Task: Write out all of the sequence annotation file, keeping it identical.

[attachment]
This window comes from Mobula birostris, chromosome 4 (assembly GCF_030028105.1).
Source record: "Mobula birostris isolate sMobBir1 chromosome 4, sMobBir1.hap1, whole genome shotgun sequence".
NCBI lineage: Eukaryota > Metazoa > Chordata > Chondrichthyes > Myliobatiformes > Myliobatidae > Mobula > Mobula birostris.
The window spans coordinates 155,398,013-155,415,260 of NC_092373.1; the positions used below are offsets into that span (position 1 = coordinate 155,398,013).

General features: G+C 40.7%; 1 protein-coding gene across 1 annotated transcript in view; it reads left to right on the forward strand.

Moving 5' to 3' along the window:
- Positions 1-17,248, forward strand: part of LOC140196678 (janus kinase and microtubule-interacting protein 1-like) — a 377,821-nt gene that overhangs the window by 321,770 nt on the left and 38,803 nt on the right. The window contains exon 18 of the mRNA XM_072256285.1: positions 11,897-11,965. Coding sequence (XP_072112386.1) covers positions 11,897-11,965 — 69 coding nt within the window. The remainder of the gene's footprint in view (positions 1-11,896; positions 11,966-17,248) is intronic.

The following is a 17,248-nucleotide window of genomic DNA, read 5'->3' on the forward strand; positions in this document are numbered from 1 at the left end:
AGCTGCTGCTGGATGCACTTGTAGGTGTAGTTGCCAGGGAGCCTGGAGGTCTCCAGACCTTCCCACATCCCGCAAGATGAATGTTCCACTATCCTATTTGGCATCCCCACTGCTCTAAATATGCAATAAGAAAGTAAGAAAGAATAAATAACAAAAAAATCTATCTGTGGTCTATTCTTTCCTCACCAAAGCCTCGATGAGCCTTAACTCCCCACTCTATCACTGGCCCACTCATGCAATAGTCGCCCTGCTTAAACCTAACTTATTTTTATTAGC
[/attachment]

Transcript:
This window comes from Mobula birostris, chromosome 4 (assembly GCF_030028105.1).
Source record: "Mobula birostris isolate sMobBir1 chromosome 4, sMobBir1.hap1, whole genome shotgun sequence".
NCBI lineage: Eukaryota > Metazoa > Chordata > Chondrichthyes > Myliobatiformes > Myliobatidae > Mobula > Mobula birostris.
The window spans coordinates 155,398,013-155,415,260 of NC_092373.1; the positions used below are offsets into that span (position 1 = coordinate 155,398,013).

General features: G+C 40.7%; 1 protein-coding gene across 1 annotated transcript in view; it reads left to right on the forward strand.

Moving 5' to 3' along the window:
- Positions 1-17,248, forward strand: part of LOC140196678 (janus kinase and microtubule-interacting protein 1-like) — a 377,821-nt gene that overhangs the window by 321,770 nt on the left and 38,803 nt on the right. The window contains exon 18 of the mRNA XM_072256285.1: positions 11,897-11,965. Coding sequence (XP_072112386.1) covers positions 11,897-11,965 — 69 coding nt within the window. The remainder of the gene's footprint in view (positions 1-11,896; positions 11,966-17,248) is intronic.

The following is a 17,248-nucleotide window of genomic DNA, read 5'->3' on the forward strand; positions in this document are numbered from 1 at the left end:
AGCTGCTGCTGGATGCACTTGTAGGTGTAGTTGCCAGGGAGCCTGGAGGTCTCCAGACCTTCCCACATCCCGCAAGATGAATGTTCCACTATCCTATTTGGCATCCCCACTGCTCTAAATATGCAATAAGAAAGTAAGAAAGAATAAATAACAAAAAAATCTATCTGTGGTCTATTCTTTCCTCACCAAAGCCTCGATGAGCCTTAACTCCCCACTCTATCACTGGCCCACTCATGCAATAGTCGCCCTGCTTAAACCTAACTTATTTTTATTAGC